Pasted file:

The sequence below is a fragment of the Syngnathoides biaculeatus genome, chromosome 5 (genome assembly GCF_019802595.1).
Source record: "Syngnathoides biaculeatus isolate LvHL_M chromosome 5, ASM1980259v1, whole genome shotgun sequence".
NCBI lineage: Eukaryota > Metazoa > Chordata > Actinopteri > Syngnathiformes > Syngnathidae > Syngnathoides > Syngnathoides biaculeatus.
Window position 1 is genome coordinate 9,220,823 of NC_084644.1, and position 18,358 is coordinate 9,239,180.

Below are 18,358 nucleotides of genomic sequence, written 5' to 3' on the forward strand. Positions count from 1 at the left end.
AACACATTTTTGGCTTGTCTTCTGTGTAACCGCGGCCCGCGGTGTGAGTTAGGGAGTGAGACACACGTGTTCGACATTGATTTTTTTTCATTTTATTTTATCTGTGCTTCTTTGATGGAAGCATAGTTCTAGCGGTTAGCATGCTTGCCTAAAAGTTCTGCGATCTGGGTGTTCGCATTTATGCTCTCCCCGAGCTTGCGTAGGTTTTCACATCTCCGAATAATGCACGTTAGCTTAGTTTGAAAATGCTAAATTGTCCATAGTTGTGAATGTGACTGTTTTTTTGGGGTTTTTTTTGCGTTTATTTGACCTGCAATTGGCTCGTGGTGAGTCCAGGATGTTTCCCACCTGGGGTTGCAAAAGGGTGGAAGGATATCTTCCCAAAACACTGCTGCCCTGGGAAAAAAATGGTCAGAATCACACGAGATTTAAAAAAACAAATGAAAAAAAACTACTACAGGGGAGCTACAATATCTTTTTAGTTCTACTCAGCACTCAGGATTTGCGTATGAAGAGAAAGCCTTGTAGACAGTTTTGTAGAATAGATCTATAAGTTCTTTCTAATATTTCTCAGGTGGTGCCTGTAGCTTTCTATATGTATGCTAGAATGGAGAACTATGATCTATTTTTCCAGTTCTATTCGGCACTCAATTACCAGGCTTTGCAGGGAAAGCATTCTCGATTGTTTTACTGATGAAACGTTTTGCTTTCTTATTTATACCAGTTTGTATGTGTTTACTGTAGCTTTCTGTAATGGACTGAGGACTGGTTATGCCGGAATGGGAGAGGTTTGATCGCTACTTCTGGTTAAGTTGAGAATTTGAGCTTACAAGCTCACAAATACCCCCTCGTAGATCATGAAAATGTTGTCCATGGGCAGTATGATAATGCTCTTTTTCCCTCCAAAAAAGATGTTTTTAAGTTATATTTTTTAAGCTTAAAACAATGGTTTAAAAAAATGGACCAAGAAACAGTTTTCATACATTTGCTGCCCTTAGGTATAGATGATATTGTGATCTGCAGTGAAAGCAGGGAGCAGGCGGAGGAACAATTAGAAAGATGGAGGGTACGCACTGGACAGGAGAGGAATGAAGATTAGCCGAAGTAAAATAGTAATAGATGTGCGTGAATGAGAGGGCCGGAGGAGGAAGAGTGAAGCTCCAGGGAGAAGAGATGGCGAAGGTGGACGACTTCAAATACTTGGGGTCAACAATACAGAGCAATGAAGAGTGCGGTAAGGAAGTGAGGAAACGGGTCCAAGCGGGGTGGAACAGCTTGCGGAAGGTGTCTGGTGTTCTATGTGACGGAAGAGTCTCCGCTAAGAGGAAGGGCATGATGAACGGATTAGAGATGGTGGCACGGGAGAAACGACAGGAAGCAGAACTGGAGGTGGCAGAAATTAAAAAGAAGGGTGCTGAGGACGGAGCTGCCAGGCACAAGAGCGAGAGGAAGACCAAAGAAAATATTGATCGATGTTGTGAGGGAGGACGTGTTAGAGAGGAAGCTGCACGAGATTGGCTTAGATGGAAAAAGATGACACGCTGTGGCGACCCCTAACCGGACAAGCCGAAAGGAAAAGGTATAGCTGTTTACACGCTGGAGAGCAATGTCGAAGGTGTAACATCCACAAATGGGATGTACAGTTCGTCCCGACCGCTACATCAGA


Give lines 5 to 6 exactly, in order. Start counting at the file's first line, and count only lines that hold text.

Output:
Below are 18,358 nucleotides of genomic sequence, written 5' to 3' on the forward strand. Positions count from 1 at the left end.
AACACATTTTTGGCTTGTCTTCTGTGTAACCGCGGCCCGCGGTGTGAGTTAGGGAGTGAGACACACGTGTTCGACATTGATTTTTTTTCATTTTATTTTATCTGTGCTTCTTTGATGGAAGCATAGTTCTAGCGGTTAGCATGCTTGCCTAAAAGTTCTGCGATCTGGGTGTTCGCATTTATGCTCTCCCCGAGCTTGCGTAGGTTTTCACATCTCCGAATAATGCACGTTAGCTTAGTTTGAAAATGCTAAATTGTCCATAGTTGTGAATGTGACTGTTTTTTTGGGGTTTTTTTTGCGTTTATTTGACCTGCAATTGGCTCGTGGTGAGTCCAGGATGTTTCCCACCTGGGGTTGCAAAAGGGTGGAAGGATATCTTCCCAAAACACTGCTGCCCTGGGAAAAAAATGGTCAGAATCACACGAGATTTAAAAAAACAAATGAAAAAAAACTACTACAGGGGAGCTACAATATCTTTTTAGTTCTACTCAGCACTCAGGATTTGCGTATGAAGAGAAAGCCTTGTAGACAGTTTTGTAGAATAGATCTATAAGTTCTTTCTAATATTTCTCAGGTGGTGCCTGTAGCTTTCTATATGTATGCTAGAATGGAGAACTATGATCTATTTTTCCAGTTCTATTCGGCACTCAATTACCAGGCTTTGCAGGGAAAGCATTCTCGATTGTTTTACTGATGAAACGTTTTGCTTTCTTATTTATACCAGTTTGTATGTGTTTACTGTAGCTTTCTGTAATGGACTGAGGACTGGTTATGCCGGAATGGGAGAGGTTTGATCGCTACTTCTGGTTAAGTTGAGAATTTGAGCTTACAAGCTCACAAATACCCCCTCGTAGATCATGAAAATGTTGTCCATGGGCAGTATGATAATGCTCTTTTTCCCTCCAAAAAAGATGTTTTTAAGTTATATTTTTTAAGCTTAAAACAATGGTTTAAAAAAATGGACCAAGAAACAGTTTTCATACATTTGCTGCCCTTAGGTATAGATGATATTGTGATCTGCAGTGAAAGCAGGGAGCAGGCGGAGGAACAATTAGAAAGATGGAGGGTACGCACTGGACAGGAGAGGAATGAAGATTAGCCGAAGTAAAATAGTAATAGATGTGCGTGAATGAGAGGGCCGGAGGAGGAAGAGTGAAGCTCCAGGGAGAAGAGATGGCGAAGGTGGACGACTTCAAATACTTGGGGTCAACAATACAGAGCAATGAAGAGTGCGGTAAGGAAGTGAGGAAACGGGTCCAAGCGGGGTGGAACAGCTTGCGGAAGGTGTCTGGTGTTCTATGTGACGGAAGAGTCTCCGCTAAGAGGAAGGGCATGATGAACGGATTAGAGATGGTGGCACGGGAGAAACGACAGGAAGCAGAACTGGAGGTGGCAGAAATTAAAAAGAAGGGTGCTGAGGACGGAGCTGCCAGGCACAAGAGCGAGAGGAAGACCAAAGAAAATATTGATCGATGTTGTGAGGGAGGACGTGTTAGAGAGGAAGCTGCACGAGATTGGCTTAGATGGAAAAAGATGACACGCTGTGGCGACCCCTAACCGGACAAGCCGAAAGGAAAAGGTATAGCTGTTTACACGCTGGAGAGCAATGTCGAAGGTGTAACATCCACAAATGGGATGTACAGTTCGTCCCGACCGCTACATCAGA